In a way, this led to Arthur. Where all of the other characters were these idealised archetypes, Arthur was a way of representing a type of character I never had growing up. A young man who was in touch with his feelings and had interests or parts of himself that were more typically feminine but which didn’t invalidate the man he was. I didn’t give him a love interest in part because he didn’t need one, but also because it shouldn’t matter who he ended up with if he ended up with anyone at all. As I wrote Arthur, he was initially the type of man I could have been, the try-hard who is desperately trying to prove his manliness to those around him despite it not being who he is. As he grew and came to see that the world he was in wasn’t going to judge him, he allowed himself to just be. That’s something that was very important to me. To have a character like me who wasn’t gay or who was automatically assumed to be such.

When it came to finding the characters of my second book, it was going to end up being very heteronormative once again but it didn’t feel quite right. At that point, I realised that part of what I love about writing is writing a world that I want to see: a world where issues of gender, sexuality or race don’t matter. To me, they don’t and they never will. Everyone should be afforded the same opportunities in life and no one should be harassed or abused because of who they are. When I realised that, I knew that I wanted to ensure that my stories did representation right.

How to do representation right is a strange one. I’m still white and I’m still male and I’m not LGBTQ and I don’t share the experiences of those outside of my little bubble of life. I don’t want to offend the people I’m trying to be an ally to, but also, I don’t want to shy away from representing them because as a writer, I should be able to imagine their perspectives.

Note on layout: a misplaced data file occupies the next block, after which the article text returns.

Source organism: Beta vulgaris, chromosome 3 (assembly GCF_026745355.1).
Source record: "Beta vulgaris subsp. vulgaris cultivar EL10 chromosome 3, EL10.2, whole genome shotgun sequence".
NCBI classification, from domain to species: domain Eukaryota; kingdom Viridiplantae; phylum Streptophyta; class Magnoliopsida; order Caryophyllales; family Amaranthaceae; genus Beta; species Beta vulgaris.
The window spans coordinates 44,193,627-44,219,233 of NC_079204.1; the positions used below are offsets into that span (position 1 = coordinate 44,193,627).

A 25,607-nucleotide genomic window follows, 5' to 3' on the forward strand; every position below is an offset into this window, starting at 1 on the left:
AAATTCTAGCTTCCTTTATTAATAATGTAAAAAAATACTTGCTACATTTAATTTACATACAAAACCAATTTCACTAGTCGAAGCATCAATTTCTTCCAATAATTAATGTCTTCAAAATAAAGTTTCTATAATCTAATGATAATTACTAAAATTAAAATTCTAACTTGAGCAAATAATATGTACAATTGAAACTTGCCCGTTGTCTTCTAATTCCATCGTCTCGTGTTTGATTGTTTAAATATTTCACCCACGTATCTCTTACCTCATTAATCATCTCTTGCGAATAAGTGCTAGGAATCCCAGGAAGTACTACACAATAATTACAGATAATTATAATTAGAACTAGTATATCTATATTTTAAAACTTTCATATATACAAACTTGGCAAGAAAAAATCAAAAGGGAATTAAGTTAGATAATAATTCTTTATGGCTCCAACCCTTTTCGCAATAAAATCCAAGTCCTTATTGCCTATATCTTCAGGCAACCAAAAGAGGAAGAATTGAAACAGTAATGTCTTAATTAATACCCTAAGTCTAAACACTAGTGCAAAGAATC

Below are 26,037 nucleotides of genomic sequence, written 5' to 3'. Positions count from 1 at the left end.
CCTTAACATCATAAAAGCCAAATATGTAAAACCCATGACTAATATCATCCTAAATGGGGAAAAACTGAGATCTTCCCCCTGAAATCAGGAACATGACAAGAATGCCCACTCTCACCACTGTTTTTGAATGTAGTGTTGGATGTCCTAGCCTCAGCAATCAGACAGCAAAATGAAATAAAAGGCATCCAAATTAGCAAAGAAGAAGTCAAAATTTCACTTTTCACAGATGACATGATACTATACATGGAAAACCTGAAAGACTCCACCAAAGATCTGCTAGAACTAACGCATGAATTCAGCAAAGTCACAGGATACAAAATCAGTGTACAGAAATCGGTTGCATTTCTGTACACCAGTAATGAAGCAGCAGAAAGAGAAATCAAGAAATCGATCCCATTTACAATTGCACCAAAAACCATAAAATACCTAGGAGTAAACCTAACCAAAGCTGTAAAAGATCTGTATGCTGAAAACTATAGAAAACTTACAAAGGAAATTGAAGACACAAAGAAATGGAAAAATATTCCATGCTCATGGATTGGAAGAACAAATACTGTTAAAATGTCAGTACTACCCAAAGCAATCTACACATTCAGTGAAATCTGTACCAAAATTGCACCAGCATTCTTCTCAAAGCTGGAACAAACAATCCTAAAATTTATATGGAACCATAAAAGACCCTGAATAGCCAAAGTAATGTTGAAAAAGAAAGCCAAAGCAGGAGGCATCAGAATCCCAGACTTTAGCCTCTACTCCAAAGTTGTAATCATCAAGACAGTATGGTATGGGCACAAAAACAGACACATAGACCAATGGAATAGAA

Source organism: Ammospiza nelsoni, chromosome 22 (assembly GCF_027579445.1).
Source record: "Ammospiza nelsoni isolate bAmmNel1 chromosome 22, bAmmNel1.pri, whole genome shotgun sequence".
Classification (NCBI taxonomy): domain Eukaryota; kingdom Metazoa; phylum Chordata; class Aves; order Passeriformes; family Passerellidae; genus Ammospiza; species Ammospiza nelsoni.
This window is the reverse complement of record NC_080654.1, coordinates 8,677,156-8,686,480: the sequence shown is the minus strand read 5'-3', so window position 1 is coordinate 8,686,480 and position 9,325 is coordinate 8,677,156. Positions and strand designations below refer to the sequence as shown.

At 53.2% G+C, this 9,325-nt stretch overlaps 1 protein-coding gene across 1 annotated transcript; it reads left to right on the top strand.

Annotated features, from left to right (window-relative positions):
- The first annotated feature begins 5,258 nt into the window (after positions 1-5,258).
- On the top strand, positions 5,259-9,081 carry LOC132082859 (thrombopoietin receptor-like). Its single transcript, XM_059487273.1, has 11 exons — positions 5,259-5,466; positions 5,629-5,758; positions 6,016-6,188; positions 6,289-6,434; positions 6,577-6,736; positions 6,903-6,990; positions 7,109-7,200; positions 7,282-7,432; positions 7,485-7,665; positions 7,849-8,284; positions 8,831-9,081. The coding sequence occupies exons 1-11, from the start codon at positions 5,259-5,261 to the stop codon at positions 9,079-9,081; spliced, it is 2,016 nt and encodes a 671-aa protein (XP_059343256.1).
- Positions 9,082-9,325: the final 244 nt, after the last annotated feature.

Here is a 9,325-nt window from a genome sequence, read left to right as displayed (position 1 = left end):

My conclusion is one of including characters but not focusing on those specific issues. My next novel is not a story that is focusing on issues of representation, it is not an attempt to tell the stories of minorities I’m not part of. What it is, is a story with a main character who is part of a minority but who is there as a person first and foremost. Hope, the deuteragonist of my next book, is a trans woman. But that’s only a small part of who she is. Hope’s transness is not something I’m going to explore because I’m not the right person to do that. But I am the right person to be able to include her as a person and as part of the story and while her history affects how she acts and behaves, the focus is on the now of the narrative. Her trans identity is mentioned briefly because it is an important part of who she is and it’s important for that to be seen, but it’s not important to the plot and so doesn’t need exploring.  I can write the world as I see it and as I would like it to be. I can write the world as somewhere where people can be themselves without shame (unless of course they’re an awful human being, but that’s a separate kettle of fish). I may not be part of those minorities, and it may be a tiny act when the problems they face are on a global scale. But until the time comes when everyone’s stories are seen as normal, I want to make sure that everyone can be seen as normal in my stories.